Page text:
Chums from his school days remember this much about Calvin — if you beat him in a foot race, he’d make sure he’d whip you the next time out. He didn’t like losing.
He was always a committed partier, but his academic interest wavered. He enrolled at the University of Waterloo to become an optometrist, but wound up with a science degree. He joined the University of Western Ontario law program, but flunked out. “I was expelled actually, ” Mr. Ayre said. “. . . I might not have been quite smart enough to be a lawyer.”
But he had a head for business. He set out for the West Coast and earned an MBA at City University in Seattle, graduating in 1989. Less than nine months later, at 29, he was appointed president of a small Vancouver-based company called Bicer Medical.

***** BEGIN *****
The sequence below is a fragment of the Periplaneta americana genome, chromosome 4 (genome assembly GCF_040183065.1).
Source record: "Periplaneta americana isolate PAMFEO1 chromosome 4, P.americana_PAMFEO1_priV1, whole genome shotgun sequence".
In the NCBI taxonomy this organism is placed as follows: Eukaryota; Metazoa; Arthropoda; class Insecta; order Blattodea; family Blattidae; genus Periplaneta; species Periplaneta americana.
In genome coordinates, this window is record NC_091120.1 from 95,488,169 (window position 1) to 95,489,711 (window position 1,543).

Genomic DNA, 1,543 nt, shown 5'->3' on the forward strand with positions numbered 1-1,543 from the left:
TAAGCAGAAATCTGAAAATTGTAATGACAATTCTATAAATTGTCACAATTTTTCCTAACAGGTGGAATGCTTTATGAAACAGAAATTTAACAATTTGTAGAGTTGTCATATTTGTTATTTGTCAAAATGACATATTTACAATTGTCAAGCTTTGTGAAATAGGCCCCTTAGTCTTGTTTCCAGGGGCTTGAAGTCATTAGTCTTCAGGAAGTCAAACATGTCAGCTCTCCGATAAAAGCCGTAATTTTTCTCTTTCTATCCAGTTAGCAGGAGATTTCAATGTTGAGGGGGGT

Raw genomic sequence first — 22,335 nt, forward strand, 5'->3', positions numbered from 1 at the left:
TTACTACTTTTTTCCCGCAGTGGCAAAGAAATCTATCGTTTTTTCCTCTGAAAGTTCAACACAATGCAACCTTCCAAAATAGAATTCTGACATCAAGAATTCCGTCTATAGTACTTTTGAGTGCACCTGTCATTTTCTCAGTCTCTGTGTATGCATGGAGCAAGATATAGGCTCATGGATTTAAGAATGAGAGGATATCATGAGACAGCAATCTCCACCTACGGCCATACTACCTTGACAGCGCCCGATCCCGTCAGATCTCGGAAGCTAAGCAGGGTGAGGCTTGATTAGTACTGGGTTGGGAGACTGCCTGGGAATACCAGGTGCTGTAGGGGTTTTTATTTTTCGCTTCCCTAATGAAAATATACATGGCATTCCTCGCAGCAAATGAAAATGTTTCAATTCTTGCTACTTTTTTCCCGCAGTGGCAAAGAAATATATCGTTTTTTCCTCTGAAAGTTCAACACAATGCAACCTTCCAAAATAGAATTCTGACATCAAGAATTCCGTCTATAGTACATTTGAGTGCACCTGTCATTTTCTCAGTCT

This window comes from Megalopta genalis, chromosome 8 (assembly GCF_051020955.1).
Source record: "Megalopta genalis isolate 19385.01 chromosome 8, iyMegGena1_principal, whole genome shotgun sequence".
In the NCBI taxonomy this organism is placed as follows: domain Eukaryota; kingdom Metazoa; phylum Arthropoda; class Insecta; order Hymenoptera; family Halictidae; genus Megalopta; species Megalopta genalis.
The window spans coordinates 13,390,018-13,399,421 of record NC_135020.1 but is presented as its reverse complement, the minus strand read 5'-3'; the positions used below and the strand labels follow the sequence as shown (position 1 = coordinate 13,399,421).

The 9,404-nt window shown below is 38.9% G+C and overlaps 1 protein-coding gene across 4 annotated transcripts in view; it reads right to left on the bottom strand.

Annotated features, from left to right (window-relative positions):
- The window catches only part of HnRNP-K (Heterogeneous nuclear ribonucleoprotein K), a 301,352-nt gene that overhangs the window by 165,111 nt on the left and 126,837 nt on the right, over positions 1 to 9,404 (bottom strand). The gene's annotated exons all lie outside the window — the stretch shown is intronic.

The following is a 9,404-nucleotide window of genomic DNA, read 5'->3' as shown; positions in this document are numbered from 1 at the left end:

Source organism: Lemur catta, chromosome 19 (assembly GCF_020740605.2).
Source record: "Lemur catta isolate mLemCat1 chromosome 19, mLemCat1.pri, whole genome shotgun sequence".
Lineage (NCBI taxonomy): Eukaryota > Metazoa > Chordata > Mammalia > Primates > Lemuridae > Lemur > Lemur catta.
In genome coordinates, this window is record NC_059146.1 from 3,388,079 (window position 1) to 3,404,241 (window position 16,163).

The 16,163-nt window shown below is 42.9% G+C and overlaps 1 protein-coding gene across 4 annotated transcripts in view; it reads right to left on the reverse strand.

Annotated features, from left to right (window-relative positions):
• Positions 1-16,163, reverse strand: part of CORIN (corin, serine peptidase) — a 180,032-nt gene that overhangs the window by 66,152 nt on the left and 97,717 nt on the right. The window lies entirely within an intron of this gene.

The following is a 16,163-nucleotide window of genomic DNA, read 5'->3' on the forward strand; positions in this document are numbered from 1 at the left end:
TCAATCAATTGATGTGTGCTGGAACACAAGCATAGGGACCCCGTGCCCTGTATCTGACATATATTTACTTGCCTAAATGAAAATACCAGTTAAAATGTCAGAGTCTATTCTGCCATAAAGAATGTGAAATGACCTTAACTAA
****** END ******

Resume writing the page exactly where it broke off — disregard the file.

It looked like a promising start, but his aging Scottish grandpa wasn’t impressed.
“Fred wasn’t happy with the business he was in,” recalled Helen Wilson, Mr. Wilson’s second wife, in a phone interview.
“He didn’t think it was completely on the up and up.”
In 1996, the British Columbia Securities Commission fined Mr. Ayre $10,000 in a ruling that prevents him from trading securities on the Canadian Venture Exchange or acting as a director of a B.C. public company until 2016.
As part of an agreed settlement, Mr. Ayre admitted to making “misrepresentations” concerning millions of Bicer shares he controlled. The BCSC ruling says he “traded through accounts in other persons’ names at several brokerage firms.”
He had also breached an undertaking he gave shortly after joining Bicer — that he would stay away from a character named Erich Brunnhuber.
(Records show that, at the time, Mr. …